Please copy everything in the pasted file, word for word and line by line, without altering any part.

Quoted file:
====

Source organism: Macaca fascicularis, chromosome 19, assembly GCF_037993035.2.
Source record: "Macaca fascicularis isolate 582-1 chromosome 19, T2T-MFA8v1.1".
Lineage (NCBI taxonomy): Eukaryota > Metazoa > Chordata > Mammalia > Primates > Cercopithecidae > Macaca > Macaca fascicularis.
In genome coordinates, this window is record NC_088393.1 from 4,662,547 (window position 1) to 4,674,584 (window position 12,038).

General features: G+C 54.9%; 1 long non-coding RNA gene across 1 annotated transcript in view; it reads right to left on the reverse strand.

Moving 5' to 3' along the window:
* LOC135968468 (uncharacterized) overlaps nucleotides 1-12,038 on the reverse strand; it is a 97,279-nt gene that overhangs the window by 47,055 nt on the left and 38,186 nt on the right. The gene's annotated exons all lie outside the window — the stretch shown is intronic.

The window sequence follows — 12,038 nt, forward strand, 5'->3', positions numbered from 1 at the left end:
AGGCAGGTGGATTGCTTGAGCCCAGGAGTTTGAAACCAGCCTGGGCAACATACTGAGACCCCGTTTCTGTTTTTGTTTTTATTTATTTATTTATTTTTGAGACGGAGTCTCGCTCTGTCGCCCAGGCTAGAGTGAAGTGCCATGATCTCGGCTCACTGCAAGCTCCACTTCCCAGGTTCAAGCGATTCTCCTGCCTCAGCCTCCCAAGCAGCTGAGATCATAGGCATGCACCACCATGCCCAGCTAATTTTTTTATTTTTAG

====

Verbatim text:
Source organism: Macaca fascicularis, chromosome 19, assembly GCF_037993035.2.
Source record: "Macaca fascicularis isolate 582-1 chromosome 19, T2T-MFA8v1.1".
Lineage (NCBI taxonomy): Eukaryota > Metazoa > Chordata > Mammalia > Primates > Cercopithecidae > Macaca > Macaca fascicularis.
In genome coordinates, this window is record NC_088393.1 from 4,662,547 (window position 1) to 4,674,584 (window position 12,038).

General features: G+C 54.9%; 1 long non-coding RNA gene across 1 annotated transcript in view; it reads right to left on the reverse strand.

Moving 5' to 3' along the window:
* LOC135968468 (uncharacterized) overlaps nucleotides 1-12,038 on the reverse strand; it is a 97,279-nt gene that overhangs the window by 47,055 nt on the left and 38,186 nt on the right. The gene's annotated exons all lie outside the window — the stretch shown is intronic.

The window sequence follows — 12,038 nt, forward strand, 5'->3', positions numbered from 1 at the left end:
AGGCAGGTGGATTGCTTGAGCCCAGGAGTTTGAAACCAGCCTGGGCAACATACTGAGACCCCGTTTCTGTTTTTGTTTTTATTTATTTATTTATTTTTGAGACGGAGTCTCGCTCTGTCGCCCAGGCTAGAGTGAAGTGCCATGATCTCGGCTCACTGCAAGCTCCACTTCCCAGGTTCAAGCGATTCTCCTGCCTCAGCCTCCCAAGCAGCTGAGATCATAGGCATGCACCACCATGCCCAGCTAATTTTTTTATTTTTAG